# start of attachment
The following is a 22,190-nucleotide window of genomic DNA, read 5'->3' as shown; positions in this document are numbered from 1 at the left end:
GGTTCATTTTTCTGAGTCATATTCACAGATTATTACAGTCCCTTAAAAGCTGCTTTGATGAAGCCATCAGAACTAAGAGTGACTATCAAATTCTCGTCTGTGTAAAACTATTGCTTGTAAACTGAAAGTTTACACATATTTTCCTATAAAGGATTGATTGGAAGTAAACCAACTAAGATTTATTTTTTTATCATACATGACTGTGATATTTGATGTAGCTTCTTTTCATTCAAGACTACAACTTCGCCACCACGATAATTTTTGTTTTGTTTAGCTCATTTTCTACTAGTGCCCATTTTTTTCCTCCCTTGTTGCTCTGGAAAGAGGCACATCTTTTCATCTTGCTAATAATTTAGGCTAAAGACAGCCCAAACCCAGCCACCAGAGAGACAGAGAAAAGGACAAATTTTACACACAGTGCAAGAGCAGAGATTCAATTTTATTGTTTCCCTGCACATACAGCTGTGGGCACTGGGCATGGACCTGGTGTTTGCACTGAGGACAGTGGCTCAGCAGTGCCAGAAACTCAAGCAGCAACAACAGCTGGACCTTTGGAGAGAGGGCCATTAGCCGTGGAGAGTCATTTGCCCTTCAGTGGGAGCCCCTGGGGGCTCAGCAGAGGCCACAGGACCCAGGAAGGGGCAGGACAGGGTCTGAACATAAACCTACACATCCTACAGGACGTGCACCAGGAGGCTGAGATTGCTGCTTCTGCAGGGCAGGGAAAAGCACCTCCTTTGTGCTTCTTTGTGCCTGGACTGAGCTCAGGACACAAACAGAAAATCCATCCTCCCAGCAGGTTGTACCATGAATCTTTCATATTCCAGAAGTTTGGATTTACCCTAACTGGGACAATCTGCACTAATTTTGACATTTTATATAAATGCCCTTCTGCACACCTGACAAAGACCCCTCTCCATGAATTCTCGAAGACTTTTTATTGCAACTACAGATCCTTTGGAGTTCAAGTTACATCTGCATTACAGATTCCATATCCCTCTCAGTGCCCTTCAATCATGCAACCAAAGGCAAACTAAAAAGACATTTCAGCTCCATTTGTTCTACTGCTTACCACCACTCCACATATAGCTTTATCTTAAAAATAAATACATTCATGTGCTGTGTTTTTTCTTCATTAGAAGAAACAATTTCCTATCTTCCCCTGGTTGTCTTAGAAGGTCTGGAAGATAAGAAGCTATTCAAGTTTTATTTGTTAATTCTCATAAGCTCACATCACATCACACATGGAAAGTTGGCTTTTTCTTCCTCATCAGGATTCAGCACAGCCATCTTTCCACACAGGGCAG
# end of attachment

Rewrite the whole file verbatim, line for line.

The following is a 22,190-nucleotide window of genomic DNA, read 5'->3' as shown; positions in this document are numbered from 1 at the left end:
GGTTCATTTTTCTGAGTCATATTCACAGATTATTACAGTCCCTTAAAAGCTGCTTTGATGAAGCCATCAGAACTAAGAGTGACTATCAAATTCTCGTCTGTGTAAAACTATTGCTTGTAAACTGAAAGTTTACACATATTTTCCTATAAAGGATTGATTGGAAGTAAACCAACTAAGATTTATTTTTTTATCATACATGACTGTGATATTTGATGTAGCTTCTTTTCATTCAAGACTACAACTTCGCCACCACGATAATTTTTGTTTTGTTTAGCTCATTTTCTACTAGTGCCCATTTTTTTCCTCCCTTGTTGCTCTGGAAAGAGGCACATCTTTTCATCTTGCTAATAATTTAGGCTAAAGACAGCCCAAACCCAGCCACCAGAGAGACAGAGAAAAGGACAAATTTTACACACAGTGCAAGAGCAGAGATTCAATTTTATTGTTTCCCTGCACATACAGCTGTGGGCACTGGGCATGGACCTGGTGTTTGCACTGAGGACAGTGGCTCAGCAGTGCCAGAAACTCAAGCAGCAACAACAGCTGGACCTTTGGAGAGAGGGCCATTAGCCGTGGAGAGTCATTTGCCCTTCAGTGGGAGCCCCTGGGGGCTCAGCAGAGGCCACAGGACCCAGGAAGGGGCAGGACAGGGTCTGAACATAAACCTACACATCCTACAGGACGTGCACCAGGAGGCTGAGATTGCTGCTTCTGCAGGGCAGGGAAAAGCACCTCCTTTGTGCTTCTTTGTGCCTGGACTGAGCTCAGGACACAAACAGAAAATCCATCCTCCCAGCAGGTTGTACCATGAATCTTTCATATTCCAGAAGTTTGGATTTACCCTAACTGGGACAATCTGCACTAATTTTGACATTTTATATAAATGCCCTTCTGCACACCTGACAAAGACCCCTCTCCATGAATTCTCGAAGACTTTTTATTGCAACTACAGATCCTTTGGAGTTCAAGTTACATCTGCATTACAGATTCCATATCCCTCTCAGTGCCCTTCAATCATGCAACCAAAGGCAAACTAAAAAGACATTTCAGCTCCATTTGTTCTACTGCTTACCACCACTCCACATATAGCTTTATCTTAAAAATAAATACATTCATGTGCTGTGTTTTTTCTTCATTAGAAGAAACAATTTCCTATCTTCCCCTGGTTGTCTTAGAAGGTCTGGAAGATAAGAAGCTATTCAAGTTTTATTTGTTAATTCTCATAAGCTCACATCACATCACACATGGAAAGTTGGCTTTTTCTTCCTCATCAGGATTCAGCACAGCCATCTTTCCACACAGGGCAG